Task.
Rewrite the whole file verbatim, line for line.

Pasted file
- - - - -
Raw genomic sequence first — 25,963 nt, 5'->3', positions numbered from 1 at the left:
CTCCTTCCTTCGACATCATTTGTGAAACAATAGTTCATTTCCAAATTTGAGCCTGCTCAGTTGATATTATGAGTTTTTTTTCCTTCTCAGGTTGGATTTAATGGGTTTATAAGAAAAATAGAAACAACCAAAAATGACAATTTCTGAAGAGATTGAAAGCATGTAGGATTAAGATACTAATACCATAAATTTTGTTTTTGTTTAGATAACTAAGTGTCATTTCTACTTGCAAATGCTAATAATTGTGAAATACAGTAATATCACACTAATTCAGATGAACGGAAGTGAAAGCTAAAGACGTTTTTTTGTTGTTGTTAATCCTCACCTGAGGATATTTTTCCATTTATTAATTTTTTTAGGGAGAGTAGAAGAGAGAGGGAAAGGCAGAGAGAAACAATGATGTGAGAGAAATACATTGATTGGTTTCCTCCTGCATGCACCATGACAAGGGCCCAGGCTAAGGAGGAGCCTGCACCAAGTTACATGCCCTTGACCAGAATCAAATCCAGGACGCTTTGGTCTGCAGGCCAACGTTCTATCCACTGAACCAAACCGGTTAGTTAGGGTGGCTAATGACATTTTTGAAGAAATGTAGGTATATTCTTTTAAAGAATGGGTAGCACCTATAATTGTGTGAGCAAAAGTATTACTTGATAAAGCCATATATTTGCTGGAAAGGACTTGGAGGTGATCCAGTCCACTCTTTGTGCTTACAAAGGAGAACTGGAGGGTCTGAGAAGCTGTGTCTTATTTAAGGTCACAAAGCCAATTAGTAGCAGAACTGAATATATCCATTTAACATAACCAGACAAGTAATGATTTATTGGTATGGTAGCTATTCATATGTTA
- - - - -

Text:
Raw genomic sequence first — 25,963 nt, 5'->3', positions numbered from 1 at the left:
CTCCTTCCTTCGACATCATTTGTGAAACAATAGTTCATTTCCAAATTTGAGCCTGCTCAGTTGATATTATGAGTTTTTTTTCCTTCTCAGGTTGGATTTAATGGGTTTATAAGAAAAATAGAAACAACCAAAAATGACAATTTCTGAAGAGATTGAAAGCATGTAGGATTAAGATACTAATACCATAAATTTTGTTTTTGTTTAGATAACTAAGTGTCATTTCTACTTGCAAATGCTAATAATTGTGAAATACAGTAATATCACACTAATTCAGATGAACGGAAGTGAAAGCTAAAGACGTTTTTTTGTTGTTGTTAATCCTCACCTGAGGATATTTTTCCATTTATTAATTTTTTTAGGGAGAGTAGAAGAGAGAGGGAAAGGCAGAGAGAAACAATGATGTGAGAGAAATACATTGATTGGTTTCCTCCTGCATGCACCATGACAAGGGCCCAGGCTAAGGAGGAGCCTGCACCAAGTTACATGCCCTTGACCAGAATCAAATCCAGGACGCTTTGGTCTGCAGGCCAACGTTCTATCCACTGAACCAAACCGGTTAGTTAGGGTGGCTAATGACATTTTTGAAGAAATGTAGGTATATTCTTTTAAAGAATGGGTAGCACCTATAATTGTGTGAGCAAAAGTATTACTTGATAAAGCCATATATTTGCTGGAAAGGACTTGGAGGTGATCCAGTCCACTCTTTGTGCTTACAAAGGAGAACTGGAGGGTCTGAGAAGCTGTGTCTTATTTAAGGTCACAAAGCCAATTAGTAGCAGAACTGAATATATCCATTTAACATAACCAGACAAGTAATGATTTATTGGTATGGTAGCTATTCATATGTTA